Why we should beware cheaper mortgages

By Felix Salmon
September 8, 2009
Dominic Lawson (I was named after his grandfather, Felix Salmon) has a column saying that cutting bankers' bonuses would do more harm than good. He might be right, but his argument is a little bit odd:

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My distant cousin Dominic Lawson (I was named after his grandfather, Felix Salmon) has a column saying that cutting bankers’ bonuses would do more harm than good. He might be right, but his argument is a little bit odd:

When people get a cheaper mortgage because some financial whiz-kid on the trading floor did some clever forward buying in the currency markets, they don’t feel any particular sense of gratitude to the bank. Even in the good times, politicians are not likely to be misjudging the public mood if they propose to do something a bit nasty to bankers…

If a Treasury minister tells a Today programme interviewer that “we are imposing greater capital requirements on super-senior tranches of securitised mortgage obligations”, it is unlikely to resonate with the bleary 7am listener wanting to hear the noise of a banker having his head rammed hard into a wall.

The problem here is that never in the history of finance has a bank reduced its mortgage rates because it made lots of money in the currency forwards market. Banks aren’t charitable institutions which cross-subsidize their consumer-facing products from profits elsewhere: to the contrary, they will constantly attempt to maximize their profits in every business.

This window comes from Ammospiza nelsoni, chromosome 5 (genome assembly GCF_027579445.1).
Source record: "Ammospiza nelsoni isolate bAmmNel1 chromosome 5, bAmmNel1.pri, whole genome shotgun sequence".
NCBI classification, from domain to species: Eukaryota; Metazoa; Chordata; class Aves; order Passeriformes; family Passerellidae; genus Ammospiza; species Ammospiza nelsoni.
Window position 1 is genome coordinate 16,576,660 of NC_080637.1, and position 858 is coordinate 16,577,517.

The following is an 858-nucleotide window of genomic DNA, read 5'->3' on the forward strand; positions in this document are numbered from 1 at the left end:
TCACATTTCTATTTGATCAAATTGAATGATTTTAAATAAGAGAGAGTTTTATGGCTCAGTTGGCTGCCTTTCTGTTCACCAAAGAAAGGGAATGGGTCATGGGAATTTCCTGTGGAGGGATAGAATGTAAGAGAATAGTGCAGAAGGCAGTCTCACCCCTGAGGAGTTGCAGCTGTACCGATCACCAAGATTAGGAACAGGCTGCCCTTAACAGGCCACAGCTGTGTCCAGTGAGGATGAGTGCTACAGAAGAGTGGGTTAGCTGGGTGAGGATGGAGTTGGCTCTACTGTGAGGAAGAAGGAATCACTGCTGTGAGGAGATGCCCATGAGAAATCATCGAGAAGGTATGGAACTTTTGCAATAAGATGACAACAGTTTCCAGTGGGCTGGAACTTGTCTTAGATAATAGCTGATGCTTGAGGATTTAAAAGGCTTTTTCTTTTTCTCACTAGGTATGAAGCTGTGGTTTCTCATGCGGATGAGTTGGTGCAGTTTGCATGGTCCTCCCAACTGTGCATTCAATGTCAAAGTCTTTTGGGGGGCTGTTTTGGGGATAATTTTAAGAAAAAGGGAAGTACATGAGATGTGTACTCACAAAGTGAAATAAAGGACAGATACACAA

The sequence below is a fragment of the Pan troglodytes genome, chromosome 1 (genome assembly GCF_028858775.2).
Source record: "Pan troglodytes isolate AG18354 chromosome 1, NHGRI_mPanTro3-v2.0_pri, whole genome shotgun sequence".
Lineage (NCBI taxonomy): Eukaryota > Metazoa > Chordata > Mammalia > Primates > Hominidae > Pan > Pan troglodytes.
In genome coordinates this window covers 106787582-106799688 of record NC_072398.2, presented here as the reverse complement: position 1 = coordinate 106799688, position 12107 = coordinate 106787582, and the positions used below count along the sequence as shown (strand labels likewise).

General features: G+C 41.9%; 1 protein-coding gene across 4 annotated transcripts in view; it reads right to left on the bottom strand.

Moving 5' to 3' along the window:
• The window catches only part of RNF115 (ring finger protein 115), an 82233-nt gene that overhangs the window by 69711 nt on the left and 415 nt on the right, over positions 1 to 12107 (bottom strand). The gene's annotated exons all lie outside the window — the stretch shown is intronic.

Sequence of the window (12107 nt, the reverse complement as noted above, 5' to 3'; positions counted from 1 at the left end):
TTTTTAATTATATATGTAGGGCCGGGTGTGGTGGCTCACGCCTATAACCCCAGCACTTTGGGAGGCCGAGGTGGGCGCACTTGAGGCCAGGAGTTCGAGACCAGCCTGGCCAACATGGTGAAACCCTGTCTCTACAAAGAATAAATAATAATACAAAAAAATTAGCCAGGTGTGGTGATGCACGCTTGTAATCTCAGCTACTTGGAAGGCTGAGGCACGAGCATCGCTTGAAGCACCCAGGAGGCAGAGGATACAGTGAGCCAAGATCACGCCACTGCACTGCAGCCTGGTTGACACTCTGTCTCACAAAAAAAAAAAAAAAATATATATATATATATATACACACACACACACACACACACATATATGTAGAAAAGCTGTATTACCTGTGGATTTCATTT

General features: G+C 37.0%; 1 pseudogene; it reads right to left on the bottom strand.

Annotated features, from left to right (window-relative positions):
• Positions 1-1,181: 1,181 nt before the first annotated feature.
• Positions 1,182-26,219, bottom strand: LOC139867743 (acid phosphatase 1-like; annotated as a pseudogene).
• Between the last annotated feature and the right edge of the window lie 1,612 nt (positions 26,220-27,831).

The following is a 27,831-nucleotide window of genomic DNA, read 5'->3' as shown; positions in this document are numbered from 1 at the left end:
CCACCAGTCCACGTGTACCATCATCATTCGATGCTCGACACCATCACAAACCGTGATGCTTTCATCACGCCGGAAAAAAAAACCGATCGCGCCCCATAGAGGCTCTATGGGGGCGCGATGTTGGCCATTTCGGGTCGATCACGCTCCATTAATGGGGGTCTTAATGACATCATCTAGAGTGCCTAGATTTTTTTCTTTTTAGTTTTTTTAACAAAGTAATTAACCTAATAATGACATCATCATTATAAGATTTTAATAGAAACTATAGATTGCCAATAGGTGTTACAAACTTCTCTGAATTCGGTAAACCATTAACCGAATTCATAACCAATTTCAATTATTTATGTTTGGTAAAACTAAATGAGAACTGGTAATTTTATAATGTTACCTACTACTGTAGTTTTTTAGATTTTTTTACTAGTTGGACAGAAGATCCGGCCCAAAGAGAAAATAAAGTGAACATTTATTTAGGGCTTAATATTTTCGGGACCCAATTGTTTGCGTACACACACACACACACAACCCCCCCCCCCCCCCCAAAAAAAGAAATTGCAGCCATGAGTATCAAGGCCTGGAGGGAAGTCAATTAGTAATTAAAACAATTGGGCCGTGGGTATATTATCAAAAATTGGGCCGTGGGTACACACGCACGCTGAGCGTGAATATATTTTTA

On the other hand, it was commonplace for people to get cheaper mortgages because banks had stupidly low capital requirements on super-senior tranches of securitised mortgage obligations. Thanks to those stupidly low capital requirements, banks could sell off “all” the risk associated with the bonds they originated, and keep billions of dollars of leftovers for themselves, without having to hold much if any capital against them. Since banks love to think of themselves as being in the business of buying and selling risk assets, they were happy to originate low-interest mortgages just so long as they could flip them for an immediate profit.

In other words, it’s systemically-devastating things like badly-structured regulatory structures and capital requirements which are likely to bring down mortgage costs and otherwise directly benefit the public. Large bonuses for traders, by contrast, will not benefit the public at all — they just benefit the traders in question.

More generally, anything which contributes towards people getting a cheaper mortgage is equally likely to contribute towards a housing bubble. Sometimes it’s very hard to tell whether a certain financial product is good for consumers or not.

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